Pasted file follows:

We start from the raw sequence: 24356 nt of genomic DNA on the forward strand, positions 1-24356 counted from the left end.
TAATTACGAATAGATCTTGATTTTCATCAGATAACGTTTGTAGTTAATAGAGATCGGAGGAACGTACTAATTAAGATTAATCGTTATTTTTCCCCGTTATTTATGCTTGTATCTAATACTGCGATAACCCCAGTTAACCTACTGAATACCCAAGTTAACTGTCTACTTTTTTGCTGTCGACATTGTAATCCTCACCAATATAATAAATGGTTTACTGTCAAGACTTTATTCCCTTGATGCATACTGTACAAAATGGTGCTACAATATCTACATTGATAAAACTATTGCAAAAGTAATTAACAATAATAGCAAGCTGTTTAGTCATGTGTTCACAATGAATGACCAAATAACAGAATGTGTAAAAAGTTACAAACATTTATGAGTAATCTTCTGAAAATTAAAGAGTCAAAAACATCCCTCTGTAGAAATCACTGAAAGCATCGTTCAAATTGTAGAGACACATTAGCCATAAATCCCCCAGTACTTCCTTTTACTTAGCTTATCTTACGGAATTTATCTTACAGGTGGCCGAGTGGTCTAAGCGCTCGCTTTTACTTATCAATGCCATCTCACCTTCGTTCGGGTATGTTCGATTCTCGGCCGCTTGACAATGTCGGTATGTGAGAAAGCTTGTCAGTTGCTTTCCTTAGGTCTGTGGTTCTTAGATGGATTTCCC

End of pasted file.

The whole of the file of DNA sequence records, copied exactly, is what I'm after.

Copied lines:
We start from the raw sequence: 24356 nt of genomic DNA on the forward strand, positions 1-24356 counted from the left end.
TAATTACGAATAGATCTTGATTTTCATCAGATAACGTTTGTAGTTAATAGAGATCGGAGGAACGTACTAATTAAGATTAATCGTTATTTTTCCCCGTTATTTATGCTTGTATCTAATACTGCGATAACCCCAGTTAACCTACTGAATACCCAAGTTAACTGTCTACTTTTTTGCTGTCGACATTGTAATCCTCACCAATATAATAAATGGTTTACTGTCAAGACTTTATTCCCTTGATGCATACTGTACAAAATGGTGCTACAATATCTACATTGATAAAACTATTGCAAAAGTAATTAACAATAATAGCAAGCTGTTTAGTCATGTGTTCACAATGAATGACCAAATAACAGAATGTGTAAAAAGTTACAAACATTTATGAGTAATCTTCTGAAAATTAAAGAGTCAAAAACATCCCTCTGTAGAAATCACTGAAAGCATCGTTCAAATTGTAGAGACACATTAGCCATAAATCCCCCAGTACTTCCTTTTACTTAGCTTATCTTACGGAATTTATCTTACAGGTGGCCGAGTGGTCTAAGCGCTCGCTTTTACTTATCAATGCCATCTCACCTTCGTTCGGGTATGTTCGATTCTCGGCCGCTTGACAATGTCGGTATGTGAGAAAGCTTGTCAGTTGCTTTCCTTAGGTCTGTGGTTCTTAGATGGATTTCCC